Cons: Pre-defined terms that apply to everyone. It may be a shorter term with higher payments compared to other options. Defaulting on the loan = defaulting on the franchise.

7. Equipment Loans

Pros: Great option for equipment-based franchises (dumpsters/trucks/vans). Easy application & approval process since the franchisor usually has an existing relationship with the lender

Cons: Only for equipment. No franchise fee, working capital, or other start-up costs. Rates & terms are based on your credit, and equipment as collateral. If you default on loan, they repose equipment & you are out of business.

8. Unsecured Personal Loans

Pros: Use funds for any purpose. No collateral required is the biggest benefit Must have excellent credit (700+), reliable income, no missed payments

Cons: Higher fees & rates given the increased risk for the lender.

9. SBA Loans

Pros: Finance 70% for start-up (90% for established cash flow). Include equipment, franchise fee, build-out, marketing budget, & working capital. 10-year term and rate based on WS Prime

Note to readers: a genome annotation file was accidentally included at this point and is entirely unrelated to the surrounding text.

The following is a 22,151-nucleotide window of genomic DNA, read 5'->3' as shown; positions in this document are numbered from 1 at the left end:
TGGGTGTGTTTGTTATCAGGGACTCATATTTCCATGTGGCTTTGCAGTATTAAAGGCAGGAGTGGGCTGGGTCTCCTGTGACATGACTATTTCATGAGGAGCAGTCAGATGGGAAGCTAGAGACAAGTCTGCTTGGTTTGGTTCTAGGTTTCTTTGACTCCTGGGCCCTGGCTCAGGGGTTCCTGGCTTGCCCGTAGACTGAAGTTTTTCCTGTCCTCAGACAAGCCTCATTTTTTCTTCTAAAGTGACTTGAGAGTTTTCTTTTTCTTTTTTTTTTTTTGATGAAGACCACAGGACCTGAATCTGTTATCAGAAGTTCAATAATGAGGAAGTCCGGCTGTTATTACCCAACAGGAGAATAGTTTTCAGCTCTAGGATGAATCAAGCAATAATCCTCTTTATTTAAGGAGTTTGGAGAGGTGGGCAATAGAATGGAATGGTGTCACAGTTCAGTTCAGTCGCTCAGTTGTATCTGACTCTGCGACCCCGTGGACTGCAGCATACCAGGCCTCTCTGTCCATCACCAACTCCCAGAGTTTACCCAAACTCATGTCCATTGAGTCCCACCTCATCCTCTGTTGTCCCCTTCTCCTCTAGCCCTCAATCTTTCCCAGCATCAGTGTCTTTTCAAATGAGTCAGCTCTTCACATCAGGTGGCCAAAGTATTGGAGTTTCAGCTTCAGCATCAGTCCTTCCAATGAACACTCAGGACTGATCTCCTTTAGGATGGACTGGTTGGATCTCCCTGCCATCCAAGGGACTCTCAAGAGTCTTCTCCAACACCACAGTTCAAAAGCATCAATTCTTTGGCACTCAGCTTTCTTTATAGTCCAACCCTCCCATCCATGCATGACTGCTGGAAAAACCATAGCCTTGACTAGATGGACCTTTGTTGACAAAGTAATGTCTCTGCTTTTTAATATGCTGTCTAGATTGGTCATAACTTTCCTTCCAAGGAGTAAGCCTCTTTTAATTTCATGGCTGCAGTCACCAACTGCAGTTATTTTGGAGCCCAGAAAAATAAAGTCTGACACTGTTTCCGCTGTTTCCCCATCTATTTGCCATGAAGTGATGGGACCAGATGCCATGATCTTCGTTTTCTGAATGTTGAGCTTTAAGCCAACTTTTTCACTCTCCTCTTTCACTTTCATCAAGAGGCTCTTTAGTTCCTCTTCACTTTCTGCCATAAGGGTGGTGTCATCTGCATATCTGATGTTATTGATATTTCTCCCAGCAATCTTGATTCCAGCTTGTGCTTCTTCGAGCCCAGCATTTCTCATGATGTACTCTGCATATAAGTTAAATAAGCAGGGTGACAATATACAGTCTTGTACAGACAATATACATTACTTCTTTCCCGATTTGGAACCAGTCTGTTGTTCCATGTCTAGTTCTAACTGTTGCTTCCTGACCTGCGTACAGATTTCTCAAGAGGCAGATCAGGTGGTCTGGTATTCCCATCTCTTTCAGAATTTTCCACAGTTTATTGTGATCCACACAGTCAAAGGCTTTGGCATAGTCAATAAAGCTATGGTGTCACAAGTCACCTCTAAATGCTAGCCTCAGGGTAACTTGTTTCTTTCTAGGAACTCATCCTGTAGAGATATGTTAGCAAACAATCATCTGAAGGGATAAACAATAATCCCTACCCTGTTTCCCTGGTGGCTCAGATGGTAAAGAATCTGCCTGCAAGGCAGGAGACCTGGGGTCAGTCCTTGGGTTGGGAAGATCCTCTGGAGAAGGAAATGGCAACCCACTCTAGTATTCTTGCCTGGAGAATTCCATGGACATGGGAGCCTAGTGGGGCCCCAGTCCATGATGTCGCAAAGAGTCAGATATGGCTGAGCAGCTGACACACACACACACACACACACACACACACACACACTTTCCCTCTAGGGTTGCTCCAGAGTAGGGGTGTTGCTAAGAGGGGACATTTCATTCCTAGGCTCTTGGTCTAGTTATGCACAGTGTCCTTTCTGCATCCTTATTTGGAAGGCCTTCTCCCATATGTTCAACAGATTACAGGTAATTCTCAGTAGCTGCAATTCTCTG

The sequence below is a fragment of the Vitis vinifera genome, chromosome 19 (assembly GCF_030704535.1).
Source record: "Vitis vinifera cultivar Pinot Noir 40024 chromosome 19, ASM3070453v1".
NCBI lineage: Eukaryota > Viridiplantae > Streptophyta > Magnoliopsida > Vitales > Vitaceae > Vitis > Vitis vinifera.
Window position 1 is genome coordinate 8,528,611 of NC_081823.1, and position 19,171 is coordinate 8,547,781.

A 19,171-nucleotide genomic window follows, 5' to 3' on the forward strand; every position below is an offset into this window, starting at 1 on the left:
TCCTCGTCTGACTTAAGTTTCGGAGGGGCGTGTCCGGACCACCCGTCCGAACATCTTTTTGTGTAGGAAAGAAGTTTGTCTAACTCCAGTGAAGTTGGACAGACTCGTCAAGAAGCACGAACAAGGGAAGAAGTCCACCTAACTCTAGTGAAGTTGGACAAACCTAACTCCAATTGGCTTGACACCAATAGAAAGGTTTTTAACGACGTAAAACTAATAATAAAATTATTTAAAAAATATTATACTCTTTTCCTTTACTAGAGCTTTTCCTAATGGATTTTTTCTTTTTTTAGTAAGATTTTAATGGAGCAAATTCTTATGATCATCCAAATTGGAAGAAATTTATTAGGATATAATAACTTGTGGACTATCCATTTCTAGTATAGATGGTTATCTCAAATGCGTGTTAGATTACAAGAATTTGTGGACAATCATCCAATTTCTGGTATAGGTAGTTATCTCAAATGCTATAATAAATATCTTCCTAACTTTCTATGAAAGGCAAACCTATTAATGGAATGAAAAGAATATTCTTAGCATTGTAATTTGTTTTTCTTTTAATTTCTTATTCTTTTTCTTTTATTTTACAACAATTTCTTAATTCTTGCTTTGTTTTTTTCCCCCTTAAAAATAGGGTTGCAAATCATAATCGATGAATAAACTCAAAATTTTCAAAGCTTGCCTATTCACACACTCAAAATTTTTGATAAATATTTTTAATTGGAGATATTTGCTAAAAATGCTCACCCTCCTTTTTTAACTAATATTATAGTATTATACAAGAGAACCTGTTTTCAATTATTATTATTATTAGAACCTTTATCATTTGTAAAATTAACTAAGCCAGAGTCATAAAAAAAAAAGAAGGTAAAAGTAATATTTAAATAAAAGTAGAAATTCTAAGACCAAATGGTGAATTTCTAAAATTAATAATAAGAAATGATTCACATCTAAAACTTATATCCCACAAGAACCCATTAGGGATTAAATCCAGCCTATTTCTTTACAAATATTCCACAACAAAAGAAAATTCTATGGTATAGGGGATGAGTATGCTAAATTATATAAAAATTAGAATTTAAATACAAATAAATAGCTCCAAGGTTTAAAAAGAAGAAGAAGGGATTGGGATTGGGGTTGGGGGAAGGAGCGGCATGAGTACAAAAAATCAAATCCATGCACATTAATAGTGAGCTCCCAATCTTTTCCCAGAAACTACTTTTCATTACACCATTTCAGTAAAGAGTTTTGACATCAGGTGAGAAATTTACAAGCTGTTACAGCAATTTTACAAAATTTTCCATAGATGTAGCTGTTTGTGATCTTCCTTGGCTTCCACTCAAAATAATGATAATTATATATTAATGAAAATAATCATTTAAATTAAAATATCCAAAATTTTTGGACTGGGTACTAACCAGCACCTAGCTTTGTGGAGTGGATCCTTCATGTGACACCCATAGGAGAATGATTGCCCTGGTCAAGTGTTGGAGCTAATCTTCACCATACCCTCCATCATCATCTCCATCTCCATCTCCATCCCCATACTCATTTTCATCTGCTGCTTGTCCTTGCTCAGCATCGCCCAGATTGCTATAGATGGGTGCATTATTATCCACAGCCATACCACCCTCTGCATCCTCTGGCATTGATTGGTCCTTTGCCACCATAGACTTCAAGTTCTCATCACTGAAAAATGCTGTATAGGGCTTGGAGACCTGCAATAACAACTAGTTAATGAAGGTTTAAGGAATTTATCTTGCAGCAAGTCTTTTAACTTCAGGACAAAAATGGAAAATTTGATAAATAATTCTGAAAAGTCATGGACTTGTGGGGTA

Cons: additional paperwork, putting up collateral equal to the loan amount (your home), restrictions & prepayment penalties

Franchise-Friendly SBA Lenders & Brokers:

10. Friends & Family

Pros: structure as equity or debt; you set the terms. No banks or credit checks

Cons: Hustle to raise the money, unwanted partners who demand updates & payments. Drain cash from the business to pay back quicker and at a premium. Destroy relationships

Combine Multiple Sources

Dumpster Rentals

  • $75k Cash

  • $35k In-House Franchise Fee

  • $200k Equipment Lender

  • = $310 Total Investment

House Cleaning

  • $50k Cash

  • $75k Stock Portfolio Loan (30% of $250k value)

  • = $125k Total Investment

Residential Painting

  • $20k HELOC

  • $65k Unsecured Personal Loan

  • = $85k Total Investment

Water Remediation

  • $50k Life Insurance Loan

  • $50k HELOC

  • $200k SBA Loan

  • = $300k Total Investment

Ready to get started on your franchise journey?

My team helps people find the best franchise based on their goals, budget, skills & location. Click here to book a discovery call 

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Every Friday on my podcast, Business with Beers, I feature an episode on franchising.